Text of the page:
How will coronavirus end? 4 reasons we need a People’s Vaccine

A year since the World Health Organisation declared the Covid-19 pandemic and we were first urged to ‘stay home’, we are all still desperate to know, how will coronavirus end?

The human, social and economic damage continues to take its toll. People have lost their lives, health, and jobs. Life as we know it has stalled for billions of people.

Scientists have provided a light at the end of the tunnel, with the promise to bring coronavirus under control. Through innovation and research, they have developed safe and effective vaccines that will save lives and allow us to hug our loved ones again.

But vaccines will only help end the Covid-19 pandemic if everyone gets access. Oxfam supports a People’s Vaccine, free and available to all.

Here are 4 reasons why we need a People’s Vaccine:

1. There aren’t enough vaccines to go around

While vaccine programmes are being rolled out in a handful of countries, there simply aren’t enough for the global population. The World Health Organization has said we need to vaccinate at least 70% of the world to manage coronavirus properly. Yet at the rate we are going, some are predicting this won’t be achieved for five years or more.

2. The shortage of vaccines affects us all

We have seen this virus spread across the world at a terrifying speed, causing massive suffering in rich and poor countries alike. Until everyone has access to Covid-19 vaccines, the impacts of coronavirus will continue to affect us all. And the road to recovery will be much longer.

The longer the virus is allowed to circulate in countries with very low numbers of vaccinated people, the higher the chances of mutations. The vaccines people in rich countries have had may be less effective against these mutations.”

Anna Marriott, Oxfam GB Health Policy Advisor

While the economic costs are intolerable for all countries, coronavirus has hit the poorest nations hardest. Poverty and hunger are on the rise for the first time in two decades. And social distancing measures are near impossible for people in crowded cities who must leave home every day to make a living.

Rehaf Batniji/ Oxfam

“The coronavirus pandemic caused major disruption in many big projects and businesses that employ a lot of young men and women. When the pandemic forced us to stay home many families were affected as they depend on their daily earnings for living. The spread of the virus is a major concern for me as our health system is barely functional and lacks all sorts of supplies and equipment. Therefore, we do not go out much, and my children rarely leave the home or mix with others.”

Jilan, 27, Gaza.

This is a global pandemic that requires a global response.

A failure to act is not just wrong but self-defeating and short-sighted – as long as the virus is allowed to spread in other parts of the world, public health and economic recovery in the UK will continue to be under threat.”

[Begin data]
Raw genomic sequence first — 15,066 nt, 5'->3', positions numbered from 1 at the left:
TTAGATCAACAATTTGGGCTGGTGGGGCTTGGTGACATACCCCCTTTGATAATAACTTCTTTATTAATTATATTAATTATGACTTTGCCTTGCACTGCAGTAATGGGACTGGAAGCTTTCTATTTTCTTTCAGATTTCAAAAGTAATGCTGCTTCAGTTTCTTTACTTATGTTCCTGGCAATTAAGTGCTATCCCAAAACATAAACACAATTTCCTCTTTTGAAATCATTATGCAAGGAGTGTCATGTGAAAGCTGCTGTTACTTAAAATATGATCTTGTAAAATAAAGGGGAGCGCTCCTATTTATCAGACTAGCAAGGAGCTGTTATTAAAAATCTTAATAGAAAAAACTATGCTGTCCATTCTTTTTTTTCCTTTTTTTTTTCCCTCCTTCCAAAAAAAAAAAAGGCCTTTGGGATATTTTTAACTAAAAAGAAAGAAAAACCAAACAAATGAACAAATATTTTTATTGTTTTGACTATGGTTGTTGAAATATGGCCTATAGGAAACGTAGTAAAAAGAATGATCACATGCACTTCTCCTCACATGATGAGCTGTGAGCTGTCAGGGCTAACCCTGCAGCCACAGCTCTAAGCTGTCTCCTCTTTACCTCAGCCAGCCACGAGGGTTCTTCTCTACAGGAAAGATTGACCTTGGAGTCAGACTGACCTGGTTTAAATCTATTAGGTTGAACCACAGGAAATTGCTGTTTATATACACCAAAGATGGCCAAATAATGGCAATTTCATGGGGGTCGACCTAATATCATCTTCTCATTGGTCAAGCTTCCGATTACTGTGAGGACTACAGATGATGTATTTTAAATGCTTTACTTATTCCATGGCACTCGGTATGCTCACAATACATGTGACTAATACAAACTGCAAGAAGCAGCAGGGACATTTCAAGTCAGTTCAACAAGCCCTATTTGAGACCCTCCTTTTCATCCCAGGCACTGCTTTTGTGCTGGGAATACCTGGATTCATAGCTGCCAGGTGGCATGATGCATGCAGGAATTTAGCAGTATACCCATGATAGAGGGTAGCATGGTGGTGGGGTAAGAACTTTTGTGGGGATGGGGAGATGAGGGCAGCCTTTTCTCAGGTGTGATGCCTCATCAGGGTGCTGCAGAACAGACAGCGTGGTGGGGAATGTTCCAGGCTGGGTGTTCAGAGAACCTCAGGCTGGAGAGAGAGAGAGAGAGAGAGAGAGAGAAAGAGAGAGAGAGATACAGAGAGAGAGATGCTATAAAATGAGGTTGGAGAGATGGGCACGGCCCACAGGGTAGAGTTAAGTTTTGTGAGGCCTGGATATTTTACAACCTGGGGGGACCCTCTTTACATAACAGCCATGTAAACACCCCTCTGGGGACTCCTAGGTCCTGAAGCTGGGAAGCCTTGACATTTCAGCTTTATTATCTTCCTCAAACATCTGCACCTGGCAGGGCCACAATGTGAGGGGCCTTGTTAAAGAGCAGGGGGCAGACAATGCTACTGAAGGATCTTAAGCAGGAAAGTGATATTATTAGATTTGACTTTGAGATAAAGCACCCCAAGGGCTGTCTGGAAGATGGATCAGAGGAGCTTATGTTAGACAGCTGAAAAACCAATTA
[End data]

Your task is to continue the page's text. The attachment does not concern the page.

Anna Marriott, Oxfam's Health Policy Manager

Our best chance of keeping us all safe is to make covid-19 vaccines, tests and treatment freely available for all. No one is safe until everyone is safe.

3. Charitable efforts help but are not enough

There are some efforts to distribute vaccines more equally across the world. The Covax scheme is one of these. Covax is set up to buy vaccines for 20% of people in its member countries, including developing countries. It’s a positive step but not nearly enough to address global need. 9 out of 10 people in many of the world’s poorest countries won’t receive a vaccine at all this year.

Some rich countries have said they will donate some of their excess doses. This too will help – but it’s simply not fair or effective for people in poorer countries to wait indefinitely for charitable vaccine donations.

4. ‘Business as usual’ doesn’t work in a pandemic

$100 billion dollars of public money has been spent on developing Covid-19 vaccines globally. Yet pharmaceutical companies are still operating to monopolise the market, control prices, and make a profit like it's business as usual.

  • The science, technology and know-how behind the vaccines is protected by patents and intellectual property rules.
  • This allows pharmaceutical companies to block other qualified manufacturers around the world from making the vaccines.

All power rests in the hands of the pharmaceutical corporations to make secret deals to the highest bidder, and this means rich countries have been able to buy more than they need, leaving less for others. Some of the poorest countries are left having to pay higher prices than rich countries for far fewer doses than they need.”

Anna Marriott, Oxfam GB Health Policy Advisor

So how do we suppress the coronavirus?

Pharmaceutical companies and governments must increase supply

A small number of pharmaceutical companies cannot possibly produce the billions of vaccines needed around the world. We need to maximise supply, not profit. Most Covid-19 vaccines and treatments have been funded by taxpayer's money. Governments can ensure that this money is used wisely. They can insist companies share covid-19 vaccine science, know-how and technology openly.

  • Pharmaceutical companies can do this via the Covid-19 Technology Access Pool (C-TAP). This was set up by World Health Organization to help share the vaccine recipes. With C-Tap, a greater number of qualified manufacturers can make them.
  • They can commit to not making a profit on Covid-19 vaccines, to keep them affordable for governments to buy and freely give to citizens.
  • The World Trade Organisation can also temporarily remove vaccine patents. But richer countries like the UK are blocking this from happening.

We should be pooling resources and knowledge instead of keeping the solutions to ending the coronavirus pandemic under lock and key.